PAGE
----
BASS Social Anthropology and Philosophy
Year of entry: 2022
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Course unit details:
|Unit level||Level 2|
|Teaching period(s)||Semester 1|
|Available as a free choice unit?||Yes|
The course is designed to introduce students to some of the major authors and issues within the Anglo-American jurisprudential tradition. We will begin by examining some theoretical questions about the nature of law, the relationship between law and morality, and the role of the courts. We will then take a look at the idea of justice – which will involve the study of various issues within political and moral philosophy – in order to begin to provide answers to questions of what a just society would look like, how law might help ensure justice, and how legal systems and individual laws might be evaluated in terms of their promotion of justice, rights, and liberty. Issues to be examined include methods of moral reasoning, the nature of rights, the meaning of liberty, the problem of economic inequality and the demands of distributive justice. We will go on to look at questions to do with structural injustices of other sorts, and how the law should deal with them.
- To encourage the development of skills in reasoning and analysis as applied to law through the use of non-doctrinal materials.
- To introduce students to basic theoretical perspectives on the creation and application of law, and its relationship with concepts such as justice and rights.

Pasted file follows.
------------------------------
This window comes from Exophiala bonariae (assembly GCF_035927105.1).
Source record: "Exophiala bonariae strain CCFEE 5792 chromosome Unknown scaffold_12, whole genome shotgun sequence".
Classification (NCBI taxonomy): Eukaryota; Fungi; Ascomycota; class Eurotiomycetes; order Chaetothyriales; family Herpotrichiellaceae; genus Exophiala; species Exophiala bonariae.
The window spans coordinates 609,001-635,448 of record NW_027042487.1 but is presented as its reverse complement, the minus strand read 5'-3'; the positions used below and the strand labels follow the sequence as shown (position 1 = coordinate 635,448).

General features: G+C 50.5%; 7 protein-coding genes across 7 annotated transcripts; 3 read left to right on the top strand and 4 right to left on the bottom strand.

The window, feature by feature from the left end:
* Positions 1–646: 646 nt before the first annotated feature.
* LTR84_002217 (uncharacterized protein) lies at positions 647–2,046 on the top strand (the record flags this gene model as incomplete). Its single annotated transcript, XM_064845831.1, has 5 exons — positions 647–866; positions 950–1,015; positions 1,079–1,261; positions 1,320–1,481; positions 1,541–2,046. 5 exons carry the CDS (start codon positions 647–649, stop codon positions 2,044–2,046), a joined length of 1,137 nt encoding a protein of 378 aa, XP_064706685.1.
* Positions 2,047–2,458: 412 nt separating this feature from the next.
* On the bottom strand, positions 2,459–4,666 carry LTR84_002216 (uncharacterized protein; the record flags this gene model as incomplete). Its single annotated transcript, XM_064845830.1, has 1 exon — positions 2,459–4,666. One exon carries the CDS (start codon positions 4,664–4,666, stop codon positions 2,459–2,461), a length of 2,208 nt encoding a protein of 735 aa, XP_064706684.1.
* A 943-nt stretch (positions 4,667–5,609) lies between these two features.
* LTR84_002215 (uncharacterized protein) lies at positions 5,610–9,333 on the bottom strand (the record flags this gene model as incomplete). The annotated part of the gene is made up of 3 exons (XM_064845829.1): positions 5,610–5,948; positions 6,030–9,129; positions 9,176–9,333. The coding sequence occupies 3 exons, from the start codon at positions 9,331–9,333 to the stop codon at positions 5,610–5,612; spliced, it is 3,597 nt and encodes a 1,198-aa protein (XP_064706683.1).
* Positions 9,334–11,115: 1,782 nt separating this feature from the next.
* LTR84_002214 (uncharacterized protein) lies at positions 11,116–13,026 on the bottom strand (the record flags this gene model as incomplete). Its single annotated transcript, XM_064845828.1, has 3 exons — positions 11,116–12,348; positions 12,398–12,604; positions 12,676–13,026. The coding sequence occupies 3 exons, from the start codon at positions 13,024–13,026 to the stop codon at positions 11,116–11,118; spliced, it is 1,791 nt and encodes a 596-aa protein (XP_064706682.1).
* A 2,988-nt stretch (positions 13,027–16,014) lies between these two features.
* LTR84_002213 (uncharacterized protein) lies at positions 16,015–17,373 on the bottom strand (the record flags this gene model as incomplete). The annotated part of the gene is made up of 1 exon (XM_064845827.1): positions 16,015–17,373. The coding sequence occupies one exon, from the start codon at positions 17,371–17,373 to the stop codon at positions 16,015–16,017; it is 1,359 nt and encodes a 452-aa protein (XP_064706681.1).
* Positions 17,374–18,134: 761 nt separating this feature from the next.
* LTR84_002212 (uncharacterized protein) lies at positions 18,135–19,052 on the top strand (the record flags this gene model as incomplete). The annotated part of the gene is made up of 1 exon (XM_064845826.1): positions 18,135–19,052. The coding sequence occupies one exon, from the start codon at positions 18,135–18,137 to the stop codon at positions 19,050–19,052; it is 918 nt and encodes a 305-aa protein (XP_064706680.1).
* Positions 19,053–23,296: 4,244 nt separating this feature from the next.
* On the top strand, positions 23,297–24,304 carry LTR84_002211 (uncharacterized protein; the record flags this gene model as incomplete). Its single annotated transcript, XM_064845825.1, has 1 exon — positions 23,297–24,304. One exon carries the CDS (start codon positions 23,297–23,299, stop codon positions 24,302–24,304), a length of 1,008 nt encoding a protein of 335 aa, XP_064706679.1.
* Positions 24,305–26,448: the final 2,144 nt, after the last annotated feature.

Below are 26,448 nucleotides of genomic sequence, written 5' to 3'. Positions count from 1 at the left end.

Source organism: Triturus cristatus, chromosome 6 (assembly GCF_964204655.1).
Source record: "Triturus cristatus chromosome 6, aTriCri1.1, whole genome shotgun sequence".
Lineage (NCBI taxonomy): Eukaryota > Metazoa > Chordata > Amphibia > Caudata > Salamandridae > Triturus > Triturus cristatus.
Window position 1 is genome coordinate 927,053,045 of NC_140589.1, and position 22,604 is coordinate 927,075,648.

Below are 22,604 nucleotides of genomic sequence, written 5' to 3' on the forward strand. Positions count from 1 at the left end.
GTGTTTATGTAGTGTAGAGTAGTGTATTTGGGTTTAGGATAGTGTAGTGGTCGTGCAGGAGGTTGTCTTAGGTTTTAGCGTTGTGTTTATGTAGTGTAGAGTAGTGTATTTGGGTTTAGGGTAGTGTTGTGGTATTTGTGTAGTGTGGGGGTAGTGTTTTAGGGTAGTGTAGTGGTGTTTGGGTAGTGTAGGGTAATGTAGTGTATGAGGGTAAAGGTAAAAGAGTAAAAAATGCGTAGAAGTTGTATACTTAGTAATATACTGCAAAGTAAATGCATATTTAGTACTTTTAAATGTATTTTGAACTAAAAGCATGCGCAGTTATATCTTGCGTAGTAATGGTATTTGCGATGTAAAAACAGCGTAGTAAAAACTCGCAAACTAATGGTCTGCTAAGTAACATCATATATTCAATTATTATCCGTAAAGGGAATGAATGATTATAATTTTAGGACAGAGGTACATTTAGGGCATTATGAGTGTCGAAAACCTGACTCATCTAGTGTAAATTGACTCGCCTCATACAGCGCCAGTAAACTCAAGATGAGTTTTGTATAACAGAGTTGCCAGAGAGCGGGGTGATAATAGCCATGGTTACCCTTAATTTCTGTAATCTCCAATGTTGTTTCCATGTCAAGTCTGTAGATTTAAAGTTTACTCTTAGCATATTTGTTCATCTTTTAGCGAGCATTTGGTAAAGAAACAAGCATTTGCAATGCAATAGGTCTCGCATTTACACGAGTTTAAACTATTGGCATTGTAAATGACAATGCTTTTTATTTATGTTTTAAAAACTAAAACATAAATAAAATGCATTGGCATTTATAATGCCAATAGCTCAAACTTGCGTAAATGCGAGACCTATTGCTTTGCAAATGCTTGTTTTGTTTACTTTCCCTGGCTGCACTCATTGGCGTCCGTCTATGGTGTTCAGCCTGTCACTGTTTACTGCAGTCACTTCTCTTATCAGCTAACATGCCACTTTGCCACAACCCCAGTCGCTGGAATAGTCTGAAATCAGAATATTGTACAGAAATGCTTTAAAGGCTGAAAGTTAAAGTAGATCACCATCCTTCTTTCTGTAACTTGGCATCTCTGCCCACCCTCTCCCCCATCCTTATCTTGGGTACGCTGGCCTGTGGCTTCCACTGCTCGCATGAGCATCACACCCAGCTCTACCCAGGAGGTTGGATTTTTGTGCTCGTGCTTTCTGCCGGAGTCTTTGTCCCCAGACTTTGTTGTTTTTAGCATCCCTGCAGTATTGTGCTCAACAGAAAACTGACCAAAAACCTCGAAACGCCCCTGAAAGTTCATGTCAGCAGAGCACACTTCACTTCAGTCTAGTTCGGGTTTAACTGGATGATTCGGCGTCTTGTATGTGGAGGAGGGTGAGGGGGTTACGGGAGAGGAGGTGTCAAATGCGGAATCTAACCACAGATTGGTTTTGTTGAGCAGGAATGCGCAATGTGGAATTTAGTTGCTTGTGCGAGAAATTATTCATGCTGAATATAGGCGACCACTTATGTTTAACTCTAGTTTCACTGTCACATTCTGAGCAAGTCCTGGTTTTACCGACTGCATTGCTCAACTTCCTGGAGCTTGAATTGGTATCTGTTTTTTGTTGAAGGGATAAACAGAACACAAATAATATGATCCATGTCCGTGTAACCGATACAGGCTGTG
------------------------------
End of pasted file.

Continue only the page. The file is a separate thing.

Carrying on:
- To provide students with an awareness of principles underpinning legal doctrine, and of the ways in which those principles can conflict.
- To engage students in reflection upon the question of what makes for a valid system of binding laws, and upon the distinction between a just and an unjust legal system.
- An ability to engage in and cultivate reasoned legal and philosophical arguments, by way of both written presentation and (in seminars) oral argument.
- An ability to produce (by a specified deadline) concise and appropriately structured discursive essays addressing a key jurisprudential issue, with accurate and appropriate use of sources.
- An ability to undertake independent online and library-based research.
- An ability to carry out literature reviews, formulate theses and summarise legal and ethical perspectives.
- An ability to interpret others’ arguments, and to address their strongest and weakest points in a disinterested manner.
- An ability to put textual evidence to work in the independent development of arguments.
- An ability to think clearly, to identify and assess competing principles impartially, and to identify and solve legal and ethical problems.
- An ability to discuss such problems orally and to articulate relevant conclusions.
Teaching and learning methods
30 hours of lectures, five hours of (fortnightly) seminars and 10 hours of (weekly) direction and feedback drop in sessions.
The lectures will be traditionally led.
Seminars will involve open discussion of 2-3 pre-circulated problem questions, giving students the opportunity to apply many of the principles covered in the lectures.
Coursework only – 1 essay of 1500 words, weighed at 20%; 1 essay of 3000 words, due in January, weighed at 80%
|Written assignment (inc essay)||100%|
None required, but students may find it helpful to consult Nigel Simmonds' Central Issues in Jurisprundence (4th ed. 2013) to get a sense of some of the issues that will be covered in the course.
|Scheduled activity hours|
|Iain Brassington||Unit coordinator|
This course is compulsory for students on the LLB; but it is available as an option to all students in the Faculty.
Pre-requisites: None for Law School students and other students at the discretion of the course director.
This course is not available to incoming study abroad students.
See Law School timetable